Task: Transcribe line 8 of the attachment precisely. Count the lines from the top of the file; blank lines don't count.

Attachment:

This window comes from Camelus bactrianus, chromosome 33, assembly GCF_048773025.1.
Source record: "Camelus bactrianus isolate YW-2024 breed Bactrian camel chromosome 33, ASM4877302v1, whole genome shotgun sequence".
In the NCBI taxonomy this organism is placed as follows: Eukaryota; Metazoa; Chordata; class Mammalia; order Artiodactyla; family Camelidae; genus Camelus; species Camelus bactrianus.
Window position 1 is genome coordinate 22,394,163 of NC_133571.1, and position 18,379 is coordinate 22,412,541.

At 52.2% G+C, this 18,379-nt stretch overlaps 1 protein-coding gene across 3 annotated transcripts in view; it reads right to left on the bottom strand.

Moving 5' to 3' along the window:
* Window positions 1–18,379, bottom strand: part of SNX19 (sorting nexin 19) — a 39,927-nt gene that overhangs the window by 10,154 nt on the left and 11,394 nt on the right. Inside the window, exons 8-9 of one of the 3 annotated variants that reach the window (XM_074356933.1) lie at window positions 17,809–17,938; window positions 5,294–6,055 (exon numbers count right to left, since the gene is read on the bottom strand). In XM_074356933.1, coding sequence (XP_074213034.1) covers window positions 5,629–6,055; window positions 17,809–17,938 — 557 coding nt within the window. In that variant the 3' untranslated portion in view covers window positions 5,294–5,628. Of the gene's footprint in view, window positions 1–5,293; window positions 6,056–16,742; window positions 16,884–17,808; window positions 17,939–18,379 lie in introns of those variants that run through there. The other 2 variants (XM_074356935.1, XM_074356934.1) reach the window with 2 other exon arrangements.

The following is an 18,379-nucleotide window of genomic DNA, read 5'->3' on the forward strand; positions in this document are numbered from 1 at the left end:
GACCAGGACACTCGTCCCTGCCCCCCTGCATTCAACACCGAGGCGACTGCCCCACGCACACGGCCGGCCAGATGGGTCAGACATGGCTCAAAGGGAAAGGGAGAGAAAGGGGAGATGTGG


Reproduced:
The following is an 18,379-nucleotide window of genomic DNA, read 5'->3' on the forward strand; positions in this document are numbered from 1 at the left end: